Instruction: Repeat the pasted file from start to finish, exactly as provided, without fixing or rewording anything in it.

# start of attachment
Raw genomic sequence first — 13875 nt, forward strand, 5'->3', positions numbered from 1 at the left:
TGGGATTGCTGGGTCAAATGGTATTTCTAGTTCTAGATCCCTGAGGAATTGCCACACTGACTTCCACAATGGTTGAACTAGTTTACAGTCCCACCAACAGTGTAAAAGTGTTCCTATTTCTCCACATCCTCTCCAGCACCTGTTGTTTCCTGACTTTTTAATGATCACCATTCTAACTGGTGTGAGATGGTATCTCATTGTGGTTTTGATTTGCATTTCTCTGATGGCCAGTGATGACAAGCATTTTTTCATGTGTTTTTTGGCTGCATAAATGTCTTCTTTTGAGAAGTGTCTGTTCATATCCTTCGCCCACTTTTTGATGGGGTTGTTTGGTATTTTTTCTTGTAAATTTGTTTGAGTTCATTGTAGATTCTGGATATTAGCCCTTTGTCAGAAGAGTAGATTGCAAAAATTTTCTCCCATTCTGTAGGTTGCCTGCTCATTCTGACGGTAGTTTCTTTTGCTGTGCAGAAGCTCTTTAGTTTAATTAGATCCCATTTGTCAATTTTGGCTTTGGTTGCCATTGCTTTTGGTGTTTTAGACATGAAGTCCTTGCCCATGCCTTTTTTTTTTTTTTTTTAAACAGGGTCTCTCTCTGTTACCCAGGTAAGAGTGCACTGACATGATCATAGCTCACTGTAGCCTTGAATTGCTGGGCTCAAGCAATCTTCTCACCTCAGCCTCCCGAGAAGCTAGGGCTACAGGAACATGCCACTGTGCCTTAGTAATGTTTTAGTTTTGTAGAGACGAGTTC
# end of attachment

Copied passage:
Raw genomic sequence first — 13875 nt, forward strand, 5'->3', positions numbered from 1 at the left:
TGGGATTGCTGGGTCAAATGGTATTTCTAGTTCTAGATCCCTGAGGAATTGCCACACTGACTTCCACAATGGTTGAACTAGTTTACAGTCCCACCAACAGTGTAAAAGTGTTCCTATTTCTCCACATCCTCTCCAGCACCTGTTGTTTCCTGACTTTTTAATGATCACCATTCTAACTGGTGTGAGATGGTATCTCATTGTGGTTTTGATTTGCATTTCTCTGATGGCCAGTGATGACAAGCATTTTTTCATGTGTTTTTTGGCTGCATAAATGTCTTCTTTTGAGAAGTGTCTGTTCATATCCTTCGCCCACTTTTTGATGGGGTTGTTTGGTATTTTTTCTTGTAAATTTGTTTGAGTTCATTGTAGATTCTGGATATTAGCCCTTTGTCAGAAGAGTAGATTGCAAAAATTTTCTCCCATTCTGTAGGTTGCCTGCTCATTCTGACGGTAGTTTCTTTTGCTGTGCAGAAGCTCTTTAGTTTAATTAGATCCCATTTGTCAATTTTGGCTTTGGTTGCCATTGCTTTTGGTGTTTTAGACATGAAGTCCTTGCCCATGCCTTTTTTTTTTTTTTTTTAAACAGGGTCTCTCTCTGTTACCCAGGTAAGAGTGCACTGACATGATCATAGCTCACTGTAGCCTTGAATTGCTGGGCTCAAGCAATCTTCTCACCTCAGCCTCCCGAGAAGCTAGGGCTACAGGAACATGCCACTGTGCCTTAGTAATGTTTTAGTTTTGTAGAGACGAGTTC